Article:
Catholics step forward

I would like to thank Jacqueline Calleja for sharing with us, readers of this paper, her Catholic faith. In her writing, she is modest, earnest and stimulating.

The responses that she gets, even if in dissent, are evidence that what she writes is thought-provoking. She is filling a gap that other faithful Catholics could also help fill.

I know that in Malta and Gozo we have such Catholics, often intellectually trained and profoundly spiritual but where are they?

Jesus needs us.

Mgr Joseph Farrugia – Alleins, France

The coin

Coins can mirror real-life experiences. Photo: Shutterstock.comCoins can mirror real-life experiences. Photo: Shutterstock.com

The coin is perhaps the most common item around the world. But this small item has far greater significance than its value. A coin consists of the obverse and the reverse. These two parts never meet each other, they are always on opposite sides. Thus, a coin can be a good example of real-life experiences. The best example is in the political field as many countries have two major parties, each with its own dogmas, often at a divergence with each other.

Uniting – or dividing – the two faces of a coin is the rim. Rims come in a variety of shapes and formats. Some of the coins are not even round. One particular coin has 12 flat sides. Other coins have wavy edges. Some coins are minted in several shapes including triangles, squares, polygons and wavy circles with eight and 12 waves. The Republic of Palau has untold varieties of coins.

Therefore, one can hardly expect any unity or conformity in such rims. The “insignificant” rim seems to seek the limelight even though it could only be of marginal importance.

All this brings me to political divisions and problems being faced by many countries. Italy is a prime example with many political parties making the formation of a working government very difficult. In a democracy, anyone can form a new political group but, in practice, the county faces a very unstable administration. Any coin is most stable face down or up; tottering on its rim it has no stability at all.

Even in Malta there were instances when we had a number of parties but these had a very short life. A classic example was during the “integration” campaign when we had the “umbrella” to unite all the small parties and, thus, be in a better position to offer a tangible form of opposition. Eventually all those “groups” fell by the wayside.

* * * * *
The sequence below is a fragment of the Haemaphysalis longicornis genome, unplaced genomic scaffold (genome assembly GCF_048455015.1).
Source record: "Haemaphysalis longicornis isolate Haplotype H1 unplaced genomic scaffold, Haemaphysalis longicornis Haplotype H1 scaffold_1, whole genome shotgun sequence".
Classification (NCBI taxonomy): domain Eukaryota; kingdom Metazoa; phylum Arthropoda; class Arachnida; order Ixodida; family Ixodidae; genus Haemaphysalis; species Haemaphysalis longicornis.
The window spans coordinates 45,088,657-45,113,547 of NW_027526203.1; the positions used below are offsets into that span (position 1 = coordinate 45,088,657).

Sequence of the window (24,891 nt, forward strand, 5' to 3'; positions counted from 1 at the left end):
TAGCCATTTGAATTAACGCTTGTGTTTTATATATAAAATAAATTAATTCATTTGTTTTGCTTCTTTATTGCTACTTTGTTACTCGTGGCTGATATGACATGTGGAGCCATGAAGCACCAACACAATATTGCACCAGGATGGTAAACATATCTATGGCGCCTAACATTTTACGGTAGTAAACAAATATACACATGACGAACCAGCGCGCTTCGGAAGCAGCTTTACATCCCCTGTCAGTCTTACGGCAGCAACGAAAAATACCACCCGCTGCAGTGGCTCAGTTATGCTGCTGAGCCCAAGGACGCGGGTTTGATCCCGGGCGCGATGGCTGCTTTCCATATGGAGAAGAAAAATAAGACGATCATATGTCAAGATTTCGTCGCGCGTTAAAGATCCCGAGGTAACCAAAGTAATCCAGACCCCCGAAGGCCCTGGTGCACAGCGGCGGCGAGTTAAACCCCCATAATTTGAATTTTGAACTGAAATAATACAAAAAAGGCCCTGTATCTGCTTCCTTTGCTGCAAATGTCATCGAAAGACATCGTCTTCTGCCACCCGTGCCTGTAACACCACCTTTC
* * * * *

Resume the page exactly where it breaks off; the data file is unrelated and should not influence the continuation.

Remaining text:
Does any country really require fragmentation? What seems to be fine on paper results in a nearly impossible method to govern. With two parties it is already a headache, the alternative would be a dictatorship, but with fragmentation it is the other extreme, when “democracy” is taken to the limit. Why is it so difficult for small groups to unite, smooth their differences and present a common and strong front? As things stand, they risk neutralising each other. The utmost majority of voters have a tradition of following the major parties and when it comes to the crunch ignore and bypass the marginal ones.

“Confirm us all in unity and peace!” Seddaq il-għaqda fil-Maltin u s-sliem.

Frans Said – St Paul’s Bay

Accessibility to Gozo

The minister for Gozo’s article on “Enhancing accessibility” (April 6) could be even saying more than it very correctly did. Not even once does the word “tunnel” appear.

If this is a first indirect sign of St Paul seeing enlightenment along the road to Damascene then all praises to the minister, his government and, of course, all Gozitans.

The vast majority of wise Gozitans would have seen what makes Gozo a lovely and unique Gozo. And all thinking of boring a tremendously expensive tunnel could have been abandoned by the cabinet.

If, on the other hand, the intention still is, in both parties’ mindset, to include such a tunnel in whatever plans for Gozo may be, or are being, concocted for the future, then this bright light is only a small temporary respite and wise voters will still be waiting with bated breath.

John Consiglio – Birkirkara

Who is the Christian?

If one were to ask you and me who is the Christian, I would gladly suggest St Augustine’s answer: “A Christian is: a mind through which Christ thinks, a heart through which Christ loves, a voice through which Christ speaks and a hand through which Christ helps.”

How beautiful it is to place all that we are at the service of Christ’s life changing grace!

Fr Mario Attard OFM Cap – Marsa

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